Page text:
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National Pointless Virtue Signalling Day


WE’RE having a National Literacy Day today. It is however mis-titled. It should be called National Pointless Virtue Signalling Day.

It’s not actually restricted to this country. It is part of the boutique organisation UNESCO’s International Literacy Day. It is about as relevant to the UK as an International Bilharzia Day would be. Just as everyone in the UK has access to clean, fresh water free of parasites, so the UK has in effect a 100 per cent literacy rate such that Wikipedia does not even quote a figure for the UK in its article on the topic.

So the point of this day would appear to be to point out those countries where literacy is not 100 per cent. What should we do about this? Send more books?

Literacy is a consequence of economic development, as states realise that universal free education is necessary for growth. Some cultures force illiteracy on their people as a form of social control, like denying girls access to schools. Given that the achingly politically-correct Margaret Atwood, amongst other writers, is involved with UNESCO’s initiative, it is unlikely that the nature of the cultural forces actually involved in promoting illiteracy will be highlighted. This is ironic considering Atwood’s authorship of The Handmaid’s Tale, which concerns itself with a theocratic dictatorship limiting women’s rights. Authors might also be motivated by naked self-interest. More literacy would mean more people buying books.

By more than coincidence, Wikipedia’s map showing the areas with the highest levels of illiteracy seems quite similar to the battlegrounds between Oceania, Eurasia and Eastasia in Orwell’s Nineteen Eighty-Four. They are mainly former colonial possessions of the European Great Powers, and that possession took place usually because the territories were populated by illiterate people too primitive to resist. Literacy is tied to societal development in a way that no cultural initiative short of dictatorship can alter. The drive for literacy under Stalin was partially informed by the need to reinforce state control.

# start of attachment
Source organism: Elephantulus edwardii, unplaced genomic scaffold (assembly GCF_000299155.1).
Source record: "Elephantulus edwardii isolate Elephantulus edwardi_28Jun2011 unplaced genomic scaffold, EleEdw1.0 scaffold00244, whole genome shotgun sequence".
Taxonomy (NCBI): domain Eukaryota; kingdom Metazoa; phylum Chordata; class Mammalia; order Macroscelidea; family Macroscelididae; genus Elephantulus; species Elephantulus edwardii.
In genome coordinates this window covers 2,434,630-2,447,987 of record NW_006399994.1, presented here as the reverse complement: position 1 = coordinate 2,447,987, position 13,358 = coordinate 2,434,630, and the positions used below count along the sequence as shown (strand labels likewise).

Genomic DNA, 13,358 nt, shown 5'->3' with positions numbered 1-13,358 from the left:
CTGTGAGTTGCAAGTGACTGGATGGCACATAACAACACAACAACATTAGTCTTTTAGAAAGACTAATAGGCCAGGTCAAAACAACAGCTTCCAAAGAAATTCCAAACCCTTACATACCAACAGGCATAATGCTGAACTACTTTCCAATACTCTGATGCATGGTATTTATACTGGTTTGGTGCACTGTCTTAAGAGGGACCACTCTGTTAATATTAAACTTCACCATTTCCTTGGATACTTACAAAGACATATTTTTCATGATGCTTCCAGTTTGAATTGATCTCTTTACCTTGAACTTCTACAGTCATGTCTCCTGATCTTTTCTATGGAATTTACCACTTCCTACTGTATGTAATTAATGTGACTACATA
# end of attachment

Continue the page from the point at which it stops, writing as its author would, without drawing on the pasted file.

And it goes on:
Literacy is necessary to function in a modern technological society. It might seem that the rise of video-based social media and the use of emojis might presage a decline in literacy in the West, but this would only be on social lines. Literacy remains economically advantageous.

So the best way to drive literacy is not through a national day that is irrelevant in developed countries, but through economic progress in developing countries. And the economic system that best drives development is without doubt capitalism. Capitalism is driving progress in post-colonial countries that rejected Marxism after the collapse of the USSR. Global poverty is collapsing worldwide as country after country adopts free markets and capitalism as its economic system.

So why doesn’t UNESCO have a World Capitalism Day? One reason might be that the Atwoods of our world would shudder at the thought, even as they enjoy all capitalism’s benefits.

And that is the irony. Atwood wrote the work for which she is most famous as a reaction to Reagan’s America. Reagan, the champion of freedom and capitalism, was regarded by Atwood and her ilk as a vanguard of the religious Right she demonised as would-be theocratic despots. Atwood has now written a sequel to her work. It is not called Whoops!

Capitalism provides the greatest good for humanity worldwide. One of its dividends is literacy. The Atwood mafia should try to be honest now and again. Unfortunately people such as Atwood are always best known for writing fiction.

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Paul T Horgan
Paul T Horgan
Paul T Horgan works in the IT Sector. He lives in Berkshire.

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